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The MSU Herbarium has a worldwide collection of all groups of plants, as well as lichenized and non-lichenized fungi. Current holdings number about 522,800 specimens, with approximately 324,200 specimens of vascular plants, 126,400 lichenized fungi, 41,800 non-lichenized fungi, 26,100 bryophytes, and 4,300 algae. Over 2,000 type specimens are housed here. 

  Taxonomic Holdings Pie Chart

 With over half a million specimens, the MSU Herbarium is the 27th largest herbarium in the United States, according to Index Herbariorum.  The lichen collection is among the 10 largest in North America and has many important holdings from poorly-collected areas around the world. Holdings in the MSU Herbarium also include non-lichenized fungi, bryophytes, and a small collection of algae.         Holdings by Geographic Origin Pie Chart
The MSU Herbarium is focused on plant and fungal diversity of Michigan, the Great Lakes and North America, as well as global  lichen diversity. The vascular plant collection is recognized as a primary source for the study of the flora of the Great Lakes region and we have many important collections from Mexico and southeast Asia. Our lichen collection covers North America, and is rich in specimens from the Caribbean, island systems from around the world, and the subantarctic region.                                    

Holdings at the MSU Herbarium as percentages













North America (excl. MI and Mexico)






Mexico, Latin America, and Caribbean






















Australia and Oceania












Vascular plant collection

The vascular plant collection contains approximately 324,200 specimens, including nearly 70,000 from the Michigan and Great Lakes region. Due to the contributions of the historic Cooley collection and many of the vouchers from the First Geological Survey of Michigan by George Houghton and his colleagues, our holdings provide a good representation of Michigan Flora dating back to the 1820s and 1830s. Some of our other notable holdings include Bornean and Mexican collections of Dr. John Beaman and his colleagues, Bahama Islands collections of Dr. William T. Gillis, North American floristic collections of Dr. John Churchill, the historical wheat variety collection of Dr. William James Beal, and the Michigan and Great Lakes floristic collection. Our collection of North American and Mexican Asteraceae is also especially strong, with many specimens collected by Dr. Beaman or received on exchange from his colleagues.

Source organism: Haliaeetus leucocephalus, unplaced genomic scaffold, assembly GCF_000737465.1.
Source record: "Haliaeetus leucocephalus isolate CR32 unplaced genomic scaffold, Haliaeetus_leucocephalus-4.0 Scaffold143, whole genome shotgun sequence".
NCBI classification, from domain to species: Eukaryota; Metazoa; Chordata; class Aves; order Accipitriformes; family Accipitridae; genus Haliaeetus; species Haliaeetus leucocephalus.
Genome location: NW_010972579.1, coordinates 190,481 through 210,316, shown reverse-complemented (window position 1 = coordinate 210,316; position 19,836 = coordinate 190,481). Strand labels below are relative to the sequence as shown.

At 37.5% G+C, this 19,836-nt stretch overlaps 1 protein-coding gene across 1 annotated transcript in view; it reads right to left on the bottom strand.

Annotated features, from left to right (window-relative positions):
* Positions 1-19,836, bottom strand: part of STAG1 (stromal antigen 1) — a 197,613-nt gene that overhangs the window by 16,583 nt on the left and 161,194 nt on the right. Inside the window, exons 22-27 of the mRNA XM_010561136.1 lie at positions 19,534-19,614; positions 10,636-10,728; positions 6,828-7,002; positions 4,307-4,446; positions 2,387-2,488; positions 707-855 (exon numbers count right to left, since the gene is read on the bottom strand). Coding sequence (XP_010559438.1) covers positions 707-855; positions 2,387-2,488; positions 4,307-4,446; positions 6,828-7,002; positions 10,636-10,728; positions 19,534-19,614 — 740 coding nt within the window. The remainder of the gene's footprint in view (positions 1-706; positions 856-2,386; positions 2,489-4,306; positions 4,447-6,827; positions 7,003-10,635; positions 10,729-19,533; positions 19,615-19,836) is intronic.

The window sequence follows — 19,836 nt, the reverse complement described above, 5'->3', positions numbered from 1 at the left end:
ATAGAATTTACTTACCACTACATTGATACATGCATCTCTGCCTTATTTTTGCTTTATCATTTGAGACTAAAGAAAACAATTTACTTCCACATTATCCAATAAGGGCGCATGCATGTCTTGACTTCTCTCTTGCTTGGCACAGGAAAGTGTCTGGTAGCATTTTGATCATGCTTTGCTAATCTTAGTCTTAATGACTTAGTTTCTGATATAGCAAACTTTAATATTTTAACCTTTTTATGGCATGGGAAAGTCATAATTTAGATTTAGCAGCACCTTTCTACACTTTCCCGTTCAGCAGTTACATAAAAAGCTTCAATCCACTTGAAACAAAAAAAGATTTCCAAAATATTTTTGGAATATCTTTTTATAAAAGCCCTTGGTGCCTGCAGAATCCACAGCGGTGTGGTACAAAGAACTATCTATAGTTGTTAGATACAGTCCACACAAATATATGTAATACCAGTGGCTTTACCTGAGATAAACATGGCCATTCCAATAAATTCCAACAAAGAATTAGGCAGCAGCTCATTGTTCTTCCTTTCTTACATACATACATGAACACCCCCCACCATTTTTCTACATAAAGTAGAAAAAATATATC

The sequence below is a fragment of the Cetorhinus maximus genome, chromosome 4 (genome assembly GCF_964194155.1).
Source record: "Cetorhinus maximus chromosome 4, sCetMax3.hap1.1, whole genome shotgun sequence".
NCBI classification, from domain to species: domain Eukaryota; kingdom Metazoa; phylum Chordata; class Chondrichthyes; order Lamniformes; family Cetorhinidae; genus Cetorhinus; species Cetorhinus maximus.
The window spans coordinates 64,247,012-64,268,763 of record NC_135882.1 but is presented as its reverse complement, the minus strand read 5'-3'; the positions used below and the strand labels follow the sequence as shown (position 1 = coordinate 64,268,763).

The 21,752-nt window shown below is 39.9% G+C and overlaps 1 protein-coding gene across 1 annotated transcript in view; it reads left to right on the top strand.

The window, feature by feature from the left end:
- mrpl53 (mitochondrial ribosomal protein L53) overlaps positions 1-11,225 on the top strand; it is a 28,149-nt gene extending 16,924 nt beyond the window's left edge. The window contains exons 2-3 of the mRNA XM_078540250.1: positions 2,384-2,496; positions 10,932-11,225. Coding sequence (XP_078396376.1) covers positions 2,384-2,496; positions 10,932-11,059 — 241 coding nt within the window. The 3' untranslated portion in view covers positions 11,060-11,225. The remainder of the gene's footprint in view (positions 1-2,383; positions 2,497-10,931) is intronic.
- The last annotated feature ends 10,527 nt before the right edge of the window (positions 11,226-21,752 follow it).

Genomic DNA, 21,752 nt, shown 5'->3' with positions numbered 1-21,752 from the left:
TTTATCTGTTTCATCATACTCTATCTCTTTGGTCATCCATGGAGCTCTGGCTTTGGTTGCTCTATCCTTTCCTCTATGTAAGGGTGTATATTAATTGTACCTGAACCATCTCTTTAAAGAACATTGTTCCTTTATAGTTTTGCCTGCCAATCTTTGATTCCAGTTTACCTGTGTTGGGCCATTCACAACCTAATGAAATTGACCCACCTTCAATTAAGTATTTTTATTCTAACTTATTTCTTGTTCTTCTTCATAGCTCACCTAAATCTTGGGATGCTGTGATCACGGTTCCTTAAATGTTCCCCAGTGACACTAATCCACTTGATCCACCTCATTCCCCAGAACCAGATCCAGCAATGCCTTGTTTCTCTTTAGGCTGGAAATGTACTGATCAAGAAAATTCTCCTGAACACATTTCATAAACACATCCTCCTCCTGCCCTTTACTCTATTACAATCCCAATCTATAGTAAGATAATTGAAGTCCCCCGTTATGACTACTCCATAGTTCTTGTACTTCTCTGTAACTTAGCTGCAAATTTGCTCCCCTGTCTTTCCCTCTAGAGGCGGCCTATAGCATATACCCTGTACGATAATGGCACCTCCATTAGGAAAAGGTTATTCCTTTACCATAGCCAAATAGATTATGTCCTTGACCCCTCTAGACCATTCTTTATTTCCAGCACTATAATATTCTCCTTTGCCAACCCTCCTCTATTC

Many of our vascular plants are available to search online. Michigan State University Herbarium holds approximately 2,000 vascular plant type specimens. Most of these are available on the JSTOR Global Plants database. 

Holotype of Medinilla beamanii

Holotype of Medinilla beamanii, collected by John H. Beaman et al., 1983.


Lichen collection

The lichen collection at the MSU Herbarium, with approximately 126,400 accessioned specimens, is among the 10 largest in North America and, because of its geographic scope, is of international importance. Our lichen collection includes specimens representing approximately 4000 taxa, but in addition to its overall size, geographical diversity, and comprehensive coverage it also includes an extensive collection of exsiccati, many type specimens, and numerous other collections of historical significance.